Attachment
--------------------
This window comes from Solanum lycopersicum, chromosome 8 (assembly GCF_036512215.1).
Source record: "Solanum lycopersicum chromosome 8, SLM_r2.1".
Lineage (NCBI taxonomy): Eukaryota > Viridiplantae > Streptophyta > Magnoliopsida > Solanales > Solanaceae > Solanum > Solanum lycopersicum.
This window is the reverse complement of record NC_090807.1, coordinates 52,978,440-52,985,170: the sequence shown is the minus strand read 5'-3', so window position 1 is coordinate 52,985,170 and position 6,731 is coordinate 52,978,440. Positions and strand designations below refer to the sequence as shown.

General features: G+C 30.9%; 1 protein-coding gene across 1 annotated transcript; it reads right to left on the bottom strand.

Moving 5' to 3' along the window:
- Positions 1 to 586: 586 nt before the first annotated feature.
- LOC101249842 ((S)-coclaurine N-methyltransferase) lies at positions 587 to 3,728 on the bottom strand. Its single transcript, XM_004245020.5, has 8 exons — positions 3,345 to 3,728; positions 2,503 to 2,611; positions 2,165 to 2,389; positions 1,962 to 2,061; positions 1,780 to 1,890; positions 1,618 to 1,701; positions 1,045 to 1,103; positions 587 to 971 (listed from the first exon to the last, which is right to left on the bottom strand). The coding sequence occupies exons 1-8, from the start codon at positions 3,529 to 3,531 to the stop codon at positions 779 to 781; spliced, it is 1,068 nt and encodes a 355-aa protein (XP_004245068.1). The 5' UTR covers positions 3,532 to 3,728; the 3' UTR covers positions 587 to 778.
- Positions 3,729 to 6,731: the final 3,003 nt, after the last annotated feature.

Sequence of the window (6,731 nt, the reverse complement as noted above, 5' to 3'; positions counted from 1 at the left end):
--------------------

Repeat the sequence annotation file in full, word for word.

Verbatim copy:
This window comes from Solanum lycopersicum, chromosome 8 (assembly GCF_036512215.1).
Source record: "Solanum lycopersicum chromosome 8, SLM_r2.1".
Lineage (NCBI taxonomy): Eukaryota > Viridiplantae > Streptophyta > Magnoliopsida > Solanales > Solanaceae > Solanum > Solanum lycopersicum.
This window is the reverse complement of record NC_090807.1, coordinates 52,978,440-52,985,170: the sequence shown is the minus strand read 5'-3', so window position 1 is coordinate 52,985,170 and position 6,731 is coordinate 52,978,440. Positions and strand designations below refer to the sequence as shown.

General features: G+C 30.9%; 1 protein-coding gene across 1 annotated transcript; it reads right to left on the bottom strand.

Moving 5' to 3' along the window:
- Positions 1 to 586: 586 nt before the first annotated feature.
- LOC101249842 ((S)-coclaurine N-methyltransferase) lies at positions 587 to 3,728 on the bottom strand. Its single transcript, XM_004245020.5, has 8 exons — positions 3,345 to 3,728; positions 2,503 to 2,611; positions 2,165 to 2,389; positions 1,962 to 2,061; positions 1,780 to 1,890; positions 1,618 to 1,701; positions 1,045 to 1,103; positions 587 to 971 (listed from the first exon to the last, which is right to left on the bottom strand). The coding sequence occupies exons 1-8, from the start codon at positions 3,529 to 3,531 to the stop codon at positions 779 to 781; spliced, it is 1,068 nt and encodes a 355-aa protein (XP_004245068.1). The 5' UTR covers positions 3,532 to 3,728; the 3' UTR covers positions 587 to 778.
- Positions 3,729 to 6,731: the final 3,003 nt, after the last annotated feature.

Sequence of the window (6,731 nt, the reverse complement as noted above, 5' to 3'; positions counted from 1 at the left end):